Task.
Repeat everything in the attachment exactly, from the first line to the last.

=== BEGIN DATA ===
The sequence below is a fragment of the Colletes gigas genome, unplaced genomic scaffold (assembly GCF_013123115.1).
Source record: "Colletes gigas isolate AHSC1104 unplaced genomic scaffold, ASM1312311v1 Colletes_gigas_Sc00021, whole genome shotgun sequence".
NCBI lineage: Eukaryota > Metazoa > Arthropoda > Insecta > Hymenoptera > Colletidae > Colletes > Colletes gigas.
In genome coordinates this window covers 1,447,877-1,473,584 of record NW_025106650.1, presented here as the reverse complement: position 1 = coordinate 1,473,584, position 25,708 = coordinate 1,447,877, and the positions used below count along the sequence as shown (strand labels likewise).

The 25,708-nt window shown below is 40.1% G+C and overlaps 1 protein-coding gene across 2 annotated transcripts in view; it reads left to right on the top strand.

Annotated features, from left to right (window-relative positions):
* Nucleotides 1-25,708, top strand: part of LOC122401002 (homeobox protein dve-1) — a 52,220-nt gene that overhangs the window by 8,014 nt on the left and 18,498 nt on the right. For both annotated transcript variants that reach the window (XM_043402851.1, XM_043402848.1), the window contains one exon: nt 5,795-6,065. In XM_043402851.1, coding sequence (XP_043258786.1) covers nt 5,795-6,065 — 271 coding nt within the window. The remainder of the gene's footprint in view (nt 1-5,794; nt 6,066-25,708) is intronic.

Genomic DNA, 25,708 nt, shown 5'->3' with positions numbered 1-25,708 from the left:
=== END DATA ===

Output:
The sequence below is a fragment of the Colletes gigas genome, unplaced genomic scaffold (assembly GCF_013123115.1).
Source record: "Colletes gigas isolate AHSC1104 unplaced genomic scaffold, ASM1312311v1 Colletes_gigas_Sc00021, whole genome shotgun sequence".
NCBI lineage: Eukaryota > Metazoa > Arthropoda > Insecta > Hymenoptera > Colletidae > Colletes > Colletes gigas.
In genome coordinates this window covers 1,447,877-1,473,584 of record NW_025106650.1, presented here as the reverse complement: position 1 = coordinate 1,473,584, position 25,708 = coordinate 1,447,877, and the positions used below count along the sequence as shown (strand labels likewise).

The 25,708-nt window shown below is 40.1% G+C and overlaps 1 protein-coding gene across 2 annotated transcripts in view; it reads left to right on the top strand.

Annotated features, from left to right (window-relative positions):
* Nucleotides 1-25,708, top strand: part of LOC122401002 (homeobox protein dve-1) — a 52,220-nt gene that overhangs the window by 8,014 nt on the left and 18,498 nt on the right. For both annotated transcript variants that reach the window (XM_043402851.1, XM_043402848.1), the window contains one exon: nt 5,795-6,065. In XM_043402851.1, coding sequence (XP_043258786.1) covers nt 5,795-6,065 — 271 coding nt within the window. The remainder of the gene's footprint in view (nt 1-5,794; nt 6,066-25,708) is intronic.

Genomic DNA, 25,708 nt, shown 5'->3' with positions numbered 1-25,708 from the left: